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Are you designing a home from scratch or even building an addition onto an existing home? Either affords a rare opportunity. You get to decide not only how the living space will look, but also how it will feel—drafty or uniformly comfortable, chilly or pleasantly warm. Depending on where you live, the heating system you select might mean the difference between annual dissatisfaction and total contentment. Unlike a wall color that can be altered countless times with relative ease, an HVAC system is a decision homeowners have to live with for decades. So now is the time to ensure your comfort for years to come.
Growing up with, and mainly having been exposed to, one or another traditional heating system, most of us are accustomed to living with the real limitations of radiators, baseboards, and forced-air vents. Unfamiliar with the alternative, it’s as if we take for granted that home heating has to be hit-and-miss. Well, just as other technologies have advanced by leaps and bounds, HVAC has advanced too. And though it’s been around, in one form or another, for thousands of years, radiant heating has improved to the point of becoming a viable whole-home option well worth your consideration.
Increasing numbers of consumers are choosing radiant heating for a host of reasons—its unparalleled energy efficiency, for example, or its indoor air quality benefits. But most important of all is the total comfort that radiant heating affords. Its “everywhere” warmth produces a qualitatively different experience than traditional systems provide. Indeed, radiant heating may change all your ideas about what home heating is and can be.
In a room with a radiator, baseboard, or duct register—that is to say, in most rooms in America—it’s warmest right near the heat source and cooler farther away. That’s why you may find yourself needing a sweater when you’re lying on the sofa, then wanting to shed the extra layer when you’re sitting at the desk. Because radiant heating installs beneath the flooring, it delivers warmth across virtually every square inch of space. So when occupying different parts of a room, or when moving from one room to the next, you can always expect the temperature to remain the same. In the end, you simply stop noticing the heat’s on.
In contrast, traditional systems constantly call attention to themselves. Take, for instance, today’s most common type of heating—forced air. When the system kicks on, heat roars into the room and continues for a period of time before grinding to a halt. Then, some minutes later, when the room has cooled down to a threshold point, another loud blast invades. With radiant, there are no blasts and no variations—simply steady, even, all-encompassing heat. Plus, whereas other systems make enough noise to interrupt conversation or wake you up at night, radiant heating operates in complete silence.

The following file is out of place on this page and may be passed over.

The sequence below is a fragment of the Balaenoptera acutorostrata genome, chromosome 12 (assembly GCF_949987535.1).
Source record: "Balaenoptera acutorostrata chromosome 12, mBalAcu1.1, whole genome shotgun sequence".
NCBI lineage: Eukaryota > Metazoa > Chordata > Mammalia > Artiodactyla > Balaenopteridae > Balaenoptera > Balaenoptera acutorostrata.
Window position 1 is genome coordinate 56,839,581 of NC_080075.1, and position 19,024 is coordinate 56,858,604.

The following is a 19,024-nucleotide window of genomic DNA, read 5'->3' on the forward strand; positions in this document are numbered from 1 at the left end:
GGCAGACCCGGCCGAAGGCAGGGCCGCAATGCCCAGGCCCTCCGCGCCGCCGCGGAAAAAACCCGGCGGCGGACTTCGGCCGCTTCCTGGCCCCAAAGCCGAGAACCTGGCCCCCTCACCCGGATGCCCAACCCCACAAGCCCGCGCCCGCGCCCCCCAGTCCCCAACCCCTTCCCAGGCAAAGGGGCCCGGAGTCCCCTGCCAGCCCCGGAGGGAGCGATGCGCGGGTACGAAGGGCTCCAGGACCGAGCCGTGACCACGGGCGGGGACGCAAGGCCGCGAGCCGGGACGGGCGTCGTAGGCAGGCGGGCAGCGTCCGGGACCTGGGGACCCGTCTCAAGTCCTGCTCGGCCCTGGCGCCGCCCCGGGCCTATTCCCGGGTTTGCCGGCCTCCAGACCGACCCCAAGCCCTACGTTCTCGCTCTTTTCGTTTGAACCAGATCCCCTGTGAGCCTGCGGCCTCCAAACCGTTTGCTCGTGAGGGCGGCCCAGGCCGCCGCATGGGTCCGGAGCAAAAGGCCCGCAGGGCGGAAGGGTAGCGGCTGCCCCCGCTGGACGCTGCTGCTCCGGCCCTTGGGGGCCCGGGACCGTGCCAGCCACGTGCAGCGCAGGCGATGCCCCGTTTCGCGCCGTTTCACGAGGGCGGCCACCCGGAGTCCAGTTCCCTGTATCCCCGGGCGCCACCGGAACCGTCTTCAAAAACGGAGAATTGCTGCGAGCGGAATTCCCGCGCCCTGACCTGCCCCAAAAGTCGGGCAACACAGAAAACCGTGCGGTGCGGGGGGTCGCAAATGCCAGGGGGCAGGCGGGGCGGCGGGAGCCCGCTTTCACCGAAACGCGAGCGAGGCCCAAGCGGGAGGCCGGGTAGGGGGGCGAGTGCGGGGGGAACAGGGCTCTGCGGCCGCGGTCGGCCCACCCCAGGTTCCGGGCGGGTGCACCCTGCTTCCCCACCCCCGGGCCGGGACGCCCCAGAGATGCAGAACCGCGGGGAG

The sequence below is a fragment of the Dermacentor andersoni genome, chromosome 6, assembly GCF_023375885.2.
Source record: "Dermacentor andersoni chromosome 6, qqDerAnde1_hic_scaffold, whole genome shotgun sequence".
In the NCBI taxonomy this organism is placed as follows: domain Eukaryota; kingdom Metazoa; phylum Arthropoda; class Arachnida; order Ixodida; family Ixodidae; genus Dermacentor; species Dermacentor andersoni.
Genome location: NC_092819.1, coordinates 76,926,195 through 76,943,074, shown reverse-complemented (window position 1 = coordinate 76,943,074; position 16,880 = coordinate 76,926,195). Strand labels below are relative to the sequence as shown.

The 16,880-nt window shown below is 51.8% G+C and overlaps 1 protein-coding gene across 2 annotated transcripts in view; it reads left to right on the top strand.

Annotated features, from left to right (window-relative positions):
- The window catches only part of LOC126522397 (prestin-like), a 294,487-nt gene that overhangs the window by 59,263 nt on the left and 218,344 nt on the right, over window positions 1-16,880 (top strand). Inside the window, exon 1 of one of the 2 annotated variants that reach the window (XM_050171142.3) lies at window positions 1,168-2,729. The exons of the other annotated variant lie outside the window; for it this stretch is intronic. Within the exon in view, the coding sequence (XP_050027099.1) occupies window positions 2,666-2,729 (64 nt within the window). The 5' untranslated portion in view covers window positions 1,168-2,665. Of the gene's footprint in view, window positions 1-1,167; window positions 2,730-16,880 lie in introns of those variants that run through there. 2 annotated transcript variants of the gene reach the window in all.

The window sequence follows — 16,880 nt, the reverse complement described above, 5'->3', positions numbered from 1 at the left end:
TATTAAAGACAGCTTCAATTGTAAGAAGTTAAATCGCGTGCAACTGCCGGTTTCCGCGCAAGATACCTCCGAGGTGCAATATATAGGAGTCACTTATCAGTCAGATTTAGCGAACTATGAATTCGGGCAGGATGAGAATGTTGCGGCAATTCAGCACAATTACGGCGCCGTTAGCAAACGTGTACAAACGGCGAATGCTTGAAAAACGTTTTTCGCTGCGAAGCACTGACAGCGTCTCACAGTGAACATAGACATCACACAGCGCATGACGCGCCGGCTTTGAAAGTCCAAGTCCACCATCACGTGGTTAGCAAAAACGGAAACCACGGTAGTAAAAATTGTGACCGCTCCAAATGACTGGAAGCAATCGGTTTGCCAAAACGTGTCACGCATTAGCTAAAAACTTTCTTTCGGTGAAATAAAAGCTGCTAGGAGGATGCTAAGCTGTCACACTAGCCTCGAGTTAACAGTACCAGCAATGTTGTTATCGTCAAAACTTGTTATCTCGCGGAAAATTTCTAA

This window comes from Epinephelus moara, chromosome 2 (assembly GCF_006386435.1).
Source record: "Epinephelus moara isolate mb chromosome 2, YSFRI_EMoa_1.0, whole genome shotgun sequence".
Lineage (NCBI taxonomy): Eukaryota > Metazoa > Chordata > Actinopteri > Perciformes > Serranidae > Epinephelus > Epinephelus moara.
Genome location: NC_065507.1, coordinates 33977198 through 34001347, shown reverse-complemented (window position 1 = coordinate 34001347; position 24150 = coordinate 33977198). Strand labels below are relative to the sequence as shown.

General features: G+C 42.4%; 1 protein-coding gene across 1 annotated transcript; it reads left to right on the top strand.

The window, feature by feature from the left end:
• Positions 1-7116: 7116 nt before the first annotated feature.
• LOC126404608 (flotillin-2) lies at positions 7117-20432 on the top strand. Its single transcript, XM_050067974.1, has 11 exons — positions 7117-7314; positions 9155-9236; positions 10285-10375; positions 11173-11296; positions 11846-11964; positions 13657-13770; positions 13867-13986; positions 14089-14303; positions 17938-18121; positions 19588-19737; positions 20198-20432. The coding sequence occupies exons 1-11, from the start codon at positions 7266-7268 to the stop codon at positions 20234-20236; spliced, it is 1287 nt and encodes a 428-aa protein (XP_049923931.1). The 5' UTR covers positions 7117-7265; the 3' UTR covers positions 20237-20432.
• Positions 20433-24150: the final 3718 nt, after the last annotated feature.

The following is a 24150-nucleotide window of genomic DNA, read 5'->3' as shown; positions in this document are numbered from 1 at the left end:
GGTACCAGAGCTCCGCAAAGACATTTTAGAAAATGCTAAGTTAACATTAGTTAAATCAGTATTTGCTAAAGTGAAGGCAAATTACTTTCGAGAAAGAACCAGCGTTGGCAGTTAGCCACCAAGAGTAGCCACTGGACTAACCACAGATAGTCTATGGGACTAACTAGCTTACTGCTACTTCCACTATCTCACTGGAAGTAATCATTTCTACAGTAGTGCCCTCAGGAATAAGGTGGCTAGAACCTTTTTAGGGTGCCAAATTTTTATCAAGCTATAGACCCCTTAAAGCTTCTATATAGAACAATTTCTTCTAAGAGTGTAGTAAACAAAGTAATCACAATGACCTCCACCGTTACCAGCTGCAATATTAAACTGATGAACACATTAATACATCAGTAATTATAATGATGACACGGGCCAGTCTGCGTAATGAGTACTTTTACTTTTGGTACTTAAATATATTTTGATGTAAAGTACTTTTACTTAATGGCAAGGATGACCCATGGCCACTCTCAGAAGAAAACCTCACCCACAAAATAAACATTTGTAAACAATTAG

Some people assume home heating has to involve dust and dry air. That’s not the case, although it may be what these people are used to. After all, forced-air systems kick up a lot of dust. Though intended to circulate warm air, ductwork also ends up distributing dust and other allergens, sometimes even spreading germs. In addition, ducted heating tends to lower the humidity level, in effect drying out the indoor air and creating stuffy, scratchy conditions.
Radiant heating is a breath of fresh air, by comparison. Because the system heats the home from panels installed beneath flooring, there’s zero ductwork. That means a dramatic reduction in the number of airborne particles potentially exacerbating allergies or causing discomfort. At the same time, radiant heating operates in a way that does nothing to detract from the moisture content of the air, so you can say goodbye to those red eyes and that sore throat!
Traditional heating systems are notorious for their inefficient design. Forced-air heating offers a prime example: As warm air journeys from the furnace to the conditioned space, there’s ample opportunity for the heat to be lost, even if it’s only through the joints that connect two sections of ductwork. To make up for the lost heat, the furnace must work harder—that is, consume more energy—to maintain the target temperature. So you’re essentially paying for the system to work overtime to correct its own flaws. Radiant heating, on the other hand, maximizes energy savings by minimizing heat loss.
That said, not all radiant systems are alike. Yes, all offer advantages over traditional heating, simply by virtue of their design. But different radiant systems include different components, and those components can make a big difference in your monthly bills. In some radiant panels, hydronic tubes (or electric coils) are embedded in a slab of gypsum concrete. Though it’s not without virtues, concrete is too sluggish, too slow in its response time to be an effective component in a modern heating system. That’s why industry leader Warmboard makes panels not with concrete, but with highly conductive aluminum.
Warmboard panels so effectively transfer heat into the home that the boiler can actually get away with heating the water in the system to a lower temperature than other systems would require—30 degrees lower. In fact, Warmboard requires the least energy of any radiant system on the market. With your boiler not having to work so hard, you save 10 to 20 percent on energy costs from month to month—and that’s in addition to what you’d already be saving by having chosen radiant over traditional heat. With radiant, you always get comfort; with Warmboard, you get comfort at a comfortable cost.
This post has been brought to you by Warmboard. Its facts and opinions are those of BobVila.com.